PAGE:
“We conclude that the petitioners never had the requisite duty to control the abusers and did not have care or custody of Gabriel for purposes of Penal Code section 273a, subdivision (a). We further conclude that the petitioners were not officers within the meaning of Government Code section 6200,'' wrote Justice Francis Rothschild.
"There is, therefore, no probable cause to hold them on charges of violating those laws and the trial court should have granted the motions to dismiss,” he added.
How did the Los Angeles County Department of Children and Family Services respond to the documentary?
The department released a statement to the WRAP after the docuseries, saying that what happened to Gabriel was “horrific and inhumane.” The department highlighted the changes it has made since Gabriel's death, including hiring more than 3,500 new social workers since 2013 and implementing a five-to-one ratio of supervisors to social workers.
“It should never take the death of a child to address weaknesses and make investments in improvements for child protection; it is in his memory and in pursuit of the safety of Los Angeles County’s two million children that we have reformed how child protection work is done,” the statement said. “This new era of reform began immediately following Gabriel’s death and continues on today with Director Bobby D. Cagle who joined the Department in December 2018.”
DCFS also noted that they aided the documentary’s producers by providing a ride-along with a social worker in Palmdale, and planning an interview with the department’s Division Chief Ed Fithyan.
They also said they answered questions providing information for the documentary.
Check out their full statement here.
Where is Jon Hatami, who was prosecutor on the case?
District Attorney Jon Hatami's account of the case was a focal point of the documentary and he was deeply invested in getting justice for Gabriel. While he said he had never suffered abuse to the level Gabriel had, he did say in the documentary that his dad was abusive to him growing up.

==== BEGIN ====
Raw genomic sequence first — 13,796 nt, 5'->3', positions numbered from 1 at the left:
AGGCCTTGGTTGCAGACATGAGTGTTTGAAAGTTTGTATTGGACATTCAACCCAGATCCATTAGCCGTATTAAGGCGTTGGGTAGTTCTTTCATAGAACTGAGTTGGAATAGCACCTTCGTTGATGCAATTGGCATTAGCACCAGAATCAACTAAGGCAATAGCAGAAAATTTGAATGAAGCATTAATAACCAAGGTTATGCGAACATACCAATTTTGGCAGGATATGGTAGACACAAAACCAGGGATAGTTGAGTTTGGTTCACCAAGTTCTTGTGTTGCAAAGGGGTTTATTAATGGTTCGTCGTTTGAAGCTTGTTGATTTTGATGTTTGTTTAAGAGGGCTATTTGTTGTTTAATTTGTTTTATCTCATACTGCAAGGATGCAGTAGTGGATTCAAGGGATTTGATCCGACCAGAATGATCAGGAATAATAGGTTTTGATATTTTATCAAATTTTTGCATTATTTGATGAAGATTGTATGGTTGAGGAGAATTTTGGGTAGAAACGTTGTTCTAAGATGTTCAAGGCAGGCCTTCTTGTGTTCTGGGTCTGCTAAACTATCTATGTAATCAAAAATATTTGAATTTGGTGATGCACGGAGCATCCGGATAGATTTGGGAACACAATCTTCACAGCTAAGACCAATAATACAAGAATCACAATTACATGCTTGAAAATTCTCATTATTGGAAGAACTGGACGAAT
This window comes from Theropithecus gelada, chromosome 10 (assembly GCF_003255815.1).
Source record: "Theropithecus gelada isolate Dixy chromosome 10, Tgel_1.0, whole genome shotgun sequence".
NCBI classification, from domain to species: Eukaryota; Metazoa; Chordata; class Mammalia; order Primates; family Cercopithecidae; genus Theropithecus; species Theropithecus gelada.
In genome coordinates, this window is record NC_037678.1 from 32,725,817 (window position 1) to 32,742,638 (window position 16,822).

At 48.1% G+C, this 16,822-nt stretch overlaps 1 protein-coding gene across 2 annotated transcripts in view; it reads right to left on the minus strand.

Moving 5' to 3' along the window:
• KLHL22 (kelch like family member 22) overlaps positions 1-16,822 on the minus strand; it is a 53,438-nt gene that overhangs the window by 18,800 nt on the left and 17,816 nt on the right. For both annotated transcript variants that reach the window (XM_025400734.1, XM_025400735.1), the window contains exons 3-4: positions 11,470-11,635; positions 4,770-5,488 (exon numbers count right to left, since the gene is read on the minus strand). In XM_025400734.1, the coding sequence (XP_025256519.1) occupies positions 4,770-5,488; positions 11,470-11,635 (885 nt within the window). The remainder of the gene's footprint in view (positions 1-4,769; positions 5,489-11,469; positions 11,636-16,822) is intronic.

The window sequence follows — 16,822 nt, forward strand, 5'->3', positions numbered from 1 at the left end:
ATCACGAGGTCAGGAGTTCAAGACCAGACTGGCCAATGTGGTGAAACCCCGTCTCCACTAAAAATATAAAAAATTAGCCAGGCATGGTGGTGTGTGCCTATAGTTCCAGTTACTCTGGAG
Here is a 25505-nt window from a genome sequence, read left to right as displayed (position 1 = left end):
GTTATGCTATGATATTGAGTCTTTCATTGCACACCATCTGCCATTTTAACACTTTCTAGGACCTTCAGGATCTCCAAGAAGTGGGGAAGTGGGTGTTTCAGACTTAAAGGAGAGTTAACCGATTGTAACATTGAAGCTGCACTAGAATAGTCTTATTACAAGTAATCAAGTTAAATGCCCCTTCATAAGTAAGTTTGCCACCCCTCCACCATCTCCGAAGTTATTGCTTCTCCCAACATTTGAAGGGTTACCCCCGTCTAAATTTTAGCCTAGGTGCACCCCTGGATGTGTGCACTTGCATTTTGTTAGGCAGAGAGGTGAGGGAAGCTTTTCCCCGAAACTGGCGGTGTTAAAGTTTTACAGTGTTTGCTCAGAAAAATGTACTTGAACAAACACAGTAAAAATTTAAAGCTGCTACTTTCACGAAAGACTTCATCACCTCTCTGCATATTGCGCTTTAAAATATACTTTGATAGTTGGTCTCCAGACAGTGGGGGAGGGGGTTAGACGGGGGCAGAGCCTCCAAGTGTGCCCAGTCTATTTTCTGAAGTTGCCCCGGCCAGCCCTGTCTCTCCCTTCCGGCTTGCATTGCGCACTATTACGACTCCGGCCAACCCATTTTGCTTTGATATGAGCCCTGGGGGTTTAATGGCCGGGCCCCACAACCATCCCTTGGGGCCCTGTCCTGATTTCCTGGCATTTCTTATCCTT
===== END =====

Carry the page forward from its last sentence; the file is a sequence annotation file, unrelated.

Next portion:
“I had kind of a complicated childhood situation. My dad had really bad anger problems, and he would get really mad. He was abusive at times,” Hatami said.
His father denies ever being abusive toward Hatami.
Hatami worked specifically trying cases of child abuse and child sexual abuse between 2011 and 2016, and then he became a senior trial attorney in the Complex Child Abuse section in 2016.
Hatami, who lives in Santa Clarita, has also worked on legislation Senate Bill 756, which helps survivors of child abuse earn more restitution.
Could there be a Season 2 for the docuseries?
Knappenberger says yes. He told Entertainment Weekly there is still more to the case that hasn’t been explored. For example, neither Aguirre or Fernandez spoke in the documentary and he had reached out to them to participate with no response.
He hopes that the release of the documentary may change things.
"Yes, I still want to hear from them," Knappenberger said. "It's not like we created this television series and now we're on to the next thing, moving on with our lives. This is something that is lodged in the heart of everybody that worked on it.
"Part of it is a mystery. Like, who are these people? How did this happen? Why did this boy's life get taken like this? There are still so many unanswered questions. So if they wanted to talk to me, I would absolutely talk to them on the record."